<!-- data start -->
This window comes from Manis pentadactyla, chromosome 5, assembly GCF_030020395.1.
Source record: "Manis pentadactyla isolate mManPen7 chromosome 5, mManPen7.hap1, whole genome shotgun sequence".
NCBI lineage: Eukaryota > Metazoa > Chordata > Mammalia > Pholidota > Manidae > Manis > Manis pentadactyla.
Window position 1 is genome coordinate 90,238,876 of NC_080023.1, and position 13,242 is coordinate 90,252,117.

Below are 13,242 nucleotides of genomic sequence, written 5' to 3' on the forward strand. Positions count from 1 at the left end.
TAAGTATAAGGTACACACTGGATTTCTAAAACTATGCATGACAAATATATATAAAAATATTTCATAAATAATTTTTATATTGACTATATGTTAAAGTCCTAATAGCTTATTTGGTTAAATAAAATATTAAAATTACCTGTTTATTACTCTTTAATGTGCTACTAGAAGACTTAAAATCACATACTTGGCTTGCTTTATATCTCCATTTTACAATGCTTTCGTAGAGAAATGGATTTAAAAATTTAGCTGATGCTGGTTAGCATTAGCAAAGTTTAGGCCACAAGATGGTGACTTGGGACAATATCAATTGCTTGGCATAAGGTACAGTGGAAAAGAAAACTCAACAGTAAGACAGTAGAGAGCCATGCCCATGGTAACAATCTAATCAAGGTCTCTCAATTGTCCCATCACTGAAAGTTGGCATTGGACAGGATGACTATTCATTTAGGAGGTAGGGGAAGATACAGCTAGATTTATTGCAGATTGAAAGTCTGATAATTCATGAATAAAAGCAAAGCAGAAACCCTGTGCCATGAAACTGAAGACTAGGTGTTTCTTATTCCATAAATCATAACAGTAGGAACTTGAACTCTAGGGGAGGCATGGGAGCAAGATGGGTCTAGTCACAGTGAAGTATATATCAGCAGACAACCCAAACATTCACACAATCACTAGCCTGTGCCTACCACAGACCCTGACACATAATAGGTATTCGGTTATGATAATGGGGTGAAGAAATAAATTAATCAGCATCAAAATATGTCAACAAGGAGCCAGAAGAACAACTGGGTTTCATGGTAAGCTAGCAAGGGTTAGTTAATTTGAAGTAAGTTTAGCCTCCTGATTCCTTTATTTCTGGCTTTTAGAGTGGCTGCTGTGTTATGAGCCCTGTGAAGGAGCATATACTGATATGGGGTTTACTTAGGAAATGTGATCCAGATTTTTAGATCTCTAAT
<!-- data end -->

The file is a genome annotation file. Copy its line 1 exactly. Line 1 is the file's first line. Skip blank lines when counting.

This window comes from Manis pentadactyla, chromosome 5, assembly GCF_030020395.1.